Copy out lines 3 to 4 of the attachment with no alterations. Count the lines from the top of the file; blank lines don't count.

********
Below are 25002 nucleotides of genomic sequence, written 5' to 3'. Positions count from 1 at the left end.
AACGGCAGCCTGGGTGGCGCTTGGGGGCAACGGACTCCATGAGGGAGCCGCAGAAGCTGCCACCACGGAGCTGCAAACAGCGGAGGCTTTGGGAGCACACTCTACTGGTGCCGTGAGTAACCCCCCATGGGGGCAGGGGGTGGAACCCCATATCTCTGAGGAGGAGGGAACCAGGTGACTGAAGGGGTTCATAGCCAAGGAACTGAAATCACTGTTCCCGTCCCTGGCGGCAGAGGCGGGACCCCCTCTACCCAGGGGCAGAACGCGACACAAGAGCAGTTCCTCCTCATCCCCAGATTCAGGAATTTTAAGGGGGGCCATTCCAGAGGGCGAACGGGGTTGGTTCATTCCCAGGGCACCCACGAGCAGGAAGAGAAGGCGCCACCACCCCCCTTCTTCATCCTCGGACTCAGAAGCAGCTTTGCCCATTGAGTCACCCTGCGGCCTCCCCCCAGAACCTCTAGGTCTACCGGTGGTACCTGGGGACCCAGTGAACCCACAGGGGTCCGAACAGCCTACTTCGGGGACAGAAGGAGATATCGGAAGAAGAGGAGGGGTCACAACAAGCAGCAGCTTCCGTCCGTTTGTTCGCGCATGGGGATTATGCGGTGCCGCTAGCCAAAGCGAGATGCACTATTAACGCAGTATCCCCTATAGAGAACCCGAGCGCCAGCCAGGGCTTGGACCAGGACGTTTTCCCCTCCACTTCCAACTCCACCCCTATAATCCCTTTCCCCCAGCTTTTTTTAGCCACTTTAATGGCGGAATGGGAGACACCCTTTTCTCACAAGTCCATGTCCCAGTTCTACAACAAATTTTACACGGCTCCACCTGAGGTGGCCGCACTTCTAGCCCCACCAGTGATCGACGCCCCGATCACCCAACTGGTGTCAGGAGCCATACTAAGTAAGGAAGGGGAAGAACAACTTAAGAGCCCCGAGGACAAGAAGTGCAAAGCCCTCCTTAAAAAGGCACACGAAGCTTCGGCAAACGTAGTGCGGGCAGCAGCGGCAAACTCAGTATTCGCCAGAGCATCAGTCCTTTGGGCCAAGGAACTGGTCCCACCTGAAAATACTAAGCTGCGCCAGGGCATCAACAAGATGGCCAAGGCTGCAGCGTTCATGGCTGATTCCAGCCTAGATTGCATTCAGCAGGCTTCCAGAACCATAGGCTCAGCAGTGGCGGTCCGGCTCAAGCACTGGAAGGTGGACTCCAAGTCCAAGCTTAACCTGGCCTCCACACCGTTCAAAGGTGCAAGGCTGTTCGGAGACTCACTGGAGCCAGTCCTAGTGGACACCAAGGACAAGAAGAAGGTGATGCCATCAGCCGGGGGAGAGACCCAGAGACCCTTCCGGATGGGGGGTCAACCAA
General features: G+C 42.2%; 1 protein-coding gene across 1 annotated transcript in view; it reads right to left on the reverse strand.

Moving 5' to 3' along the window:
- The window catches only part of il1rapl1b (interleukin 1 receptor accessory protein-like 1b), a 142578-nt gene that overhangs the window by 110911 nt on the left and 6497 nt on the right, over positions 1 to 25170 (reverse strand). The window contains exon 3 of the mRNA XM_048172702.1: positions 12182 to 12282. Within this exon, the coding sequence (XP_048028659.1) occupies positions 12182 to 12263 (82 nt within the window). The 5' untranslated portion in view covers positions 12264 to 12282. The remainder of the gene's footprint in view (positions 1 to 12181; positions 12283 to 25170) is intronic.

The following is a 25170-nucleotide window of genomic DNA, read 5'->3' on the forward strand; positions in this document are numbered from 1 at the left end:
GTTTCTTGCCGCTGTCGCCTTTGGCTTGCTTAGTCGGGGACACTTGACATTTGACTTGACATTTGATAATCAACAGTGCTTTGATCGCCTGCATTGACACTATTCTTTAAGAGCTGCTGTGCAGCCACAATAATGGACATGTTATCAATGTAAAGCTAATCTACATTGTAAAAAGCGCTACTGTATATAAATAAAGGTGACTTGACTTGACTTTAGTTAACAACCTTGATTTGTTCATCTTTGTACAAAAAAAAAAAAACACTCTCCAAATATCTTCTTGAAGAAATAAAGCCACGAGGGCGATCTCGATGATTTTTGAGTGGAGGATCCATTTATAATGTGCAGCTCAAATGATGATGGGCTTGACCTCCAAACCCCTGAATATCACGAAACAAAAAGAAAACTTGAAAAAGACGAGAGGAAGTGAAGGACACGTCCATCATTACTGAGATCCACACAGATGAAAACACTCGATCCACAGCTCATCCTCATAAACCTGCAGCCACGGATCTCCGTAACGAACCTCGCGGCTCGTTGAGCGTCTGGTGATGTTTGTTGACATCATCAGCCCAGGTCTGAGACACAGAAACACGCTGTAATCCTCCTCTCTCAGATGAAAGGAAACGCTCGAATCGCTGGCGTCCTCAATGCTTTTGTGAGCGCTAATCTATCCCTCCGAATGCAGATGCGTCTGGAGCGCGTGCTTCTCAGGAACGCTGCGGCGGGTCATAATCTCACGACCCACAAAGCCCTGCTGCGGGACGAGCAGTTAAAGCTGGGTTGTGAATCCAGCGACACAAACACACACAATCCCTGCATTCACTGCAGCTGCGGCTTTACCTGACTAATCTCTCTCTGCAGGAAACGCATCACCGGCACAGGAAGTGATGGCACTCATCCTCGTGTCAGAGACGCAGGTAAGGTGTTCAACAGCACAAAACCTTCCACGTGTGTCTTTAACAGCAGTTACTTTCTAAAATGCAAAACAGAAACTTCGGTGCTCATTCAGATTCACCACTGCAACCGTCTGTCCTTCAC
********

General features: G+C 42.2%; 1 protein-coding gene across 1 annotated transcript in view; it reads right to left on the reverse strand.

Moving 5' to 3' along the window: